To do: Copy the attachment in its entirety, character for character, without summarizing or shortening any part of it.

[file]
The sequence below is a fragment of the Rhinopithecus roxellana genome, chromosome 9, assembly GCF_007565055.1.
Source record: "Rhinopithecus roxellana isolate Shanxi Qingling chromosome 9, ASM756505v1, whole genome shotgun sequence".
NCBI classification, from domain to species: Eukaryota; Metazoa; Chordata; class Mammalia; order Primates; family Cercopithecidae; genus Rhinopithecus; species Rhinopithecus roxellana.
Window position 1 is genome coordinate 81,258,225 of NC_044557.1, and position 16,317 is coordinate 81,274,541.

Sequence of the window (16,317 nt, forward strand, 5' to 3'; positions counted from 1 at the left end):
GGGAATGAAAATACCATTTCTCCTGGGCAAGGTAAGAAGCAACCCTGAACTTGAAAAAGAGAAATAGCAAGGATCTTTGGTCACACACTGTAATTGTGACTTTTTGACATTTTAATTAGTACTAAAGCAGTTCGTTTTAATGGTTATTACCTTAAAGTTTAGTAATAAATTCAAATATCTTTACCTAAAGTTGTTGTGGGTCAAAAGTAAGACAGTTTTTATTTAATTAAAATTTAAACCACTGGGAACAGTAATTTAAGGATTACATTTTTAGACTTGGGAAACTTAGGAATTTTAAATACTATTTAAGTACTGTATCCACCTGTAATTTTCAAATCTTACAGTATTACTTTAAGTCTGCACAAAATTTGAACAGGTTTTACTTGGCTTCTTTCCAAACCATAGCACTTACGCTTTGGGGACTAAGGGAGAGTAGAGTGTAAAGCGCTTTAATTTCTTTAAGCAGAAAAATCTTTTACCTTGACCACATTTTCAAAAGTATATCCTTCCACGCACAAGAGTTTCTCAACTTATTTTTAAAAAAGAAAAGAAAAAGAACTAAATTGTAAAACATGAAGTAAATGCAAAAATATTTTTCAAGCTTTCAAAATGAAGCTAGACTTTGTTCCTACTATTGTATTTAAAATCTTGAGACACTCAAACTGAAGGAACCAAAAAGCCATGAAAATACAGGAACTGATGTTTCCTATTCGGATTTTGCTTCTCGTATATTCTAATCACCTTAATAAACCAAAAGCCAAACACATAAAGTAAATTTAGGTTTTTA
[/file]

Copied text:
The sequence below is a fragment of the Rhinopithecus roxellana genome, chromosome 9, assembly GCF_007565055.1.
Source record: "Rhinopithecus roxellana isolate Shanxi Qingling chromosome 9, ASM756505v1, whole genome shotgun sequence".
NCBI classification, from domain to species: Eukaryota; Metazoa; Chordata; class Mammalia; order Primates; family Cercopithecidae; genus Rhinopithecus; species Rhinopithecus roxellana.
Window position 1 is genome coordinate 81,258,225 of NC_044557.1, and position 16,317 is coordinate 81,274,541.

Sequence of the window (16,317 nt, forward strand, 5' to 3'; positions counted from 1 at the left end):
GGGAATGAAAATACCATTTCTCCTGGGCAAGGTAAGAAGCAACCCTGAACTTGAAAAAGAGAAATAGCAAGGATCTTTGGTCACACACTGTAATTGTGACTTTTTGACATTTTAATTAGTACTAAAGCAGTTCGTTTTAATGGTTATTACCTTAAAGTTTAGTAATAAATTCAAATATCTTTACCTAAAGTTGTTGTGGGTCAAAAGTAAGACAGTTTTTATTTAATTAAAATTTAAACCACTGGGAACAGTAATTTAAGGATTACATTTTTAGACTTGGGAAACTTAGGAATTTTAAATACTATTTAAGTACTGTATCCACCTGTAATTTTCAAATCTTACAGTATTACTTTAAGTCTGCACAAAATTTGAACAGGTTTTACTTGGCTTCTTTCCAAACCATAGCACTTACGCTTTGGGGACTAAGGGAGAGTAGAGTGTAAAGCGCTTTAATTTCTTTAAGCAGAAAAATCTTTTACCTTGACCACATTTTCAAAAGTATATCCTTCCACGCACAAGAGTTTCTCAACTTATTTTTAAAAAAGAAAAGAAAAAGAACTAAATTGTAAAACATGAAGTAAATGCAAAAATATTTTTCAAGCTTTCAAAATGAAGCTAGACTTTGTTCCTACTATTGTATTTAAAATCTTGAGACACTCAAACTGAAGGAACCAAAAAGCCATGAAAATACAGGAACTGATGTTTCCTATTCGGATTTTGCTTCTCGTATATTCTAATCACCTTAATAAACCAAAAGCCAAACACATAAAGTAAATTTAGGTTTTTA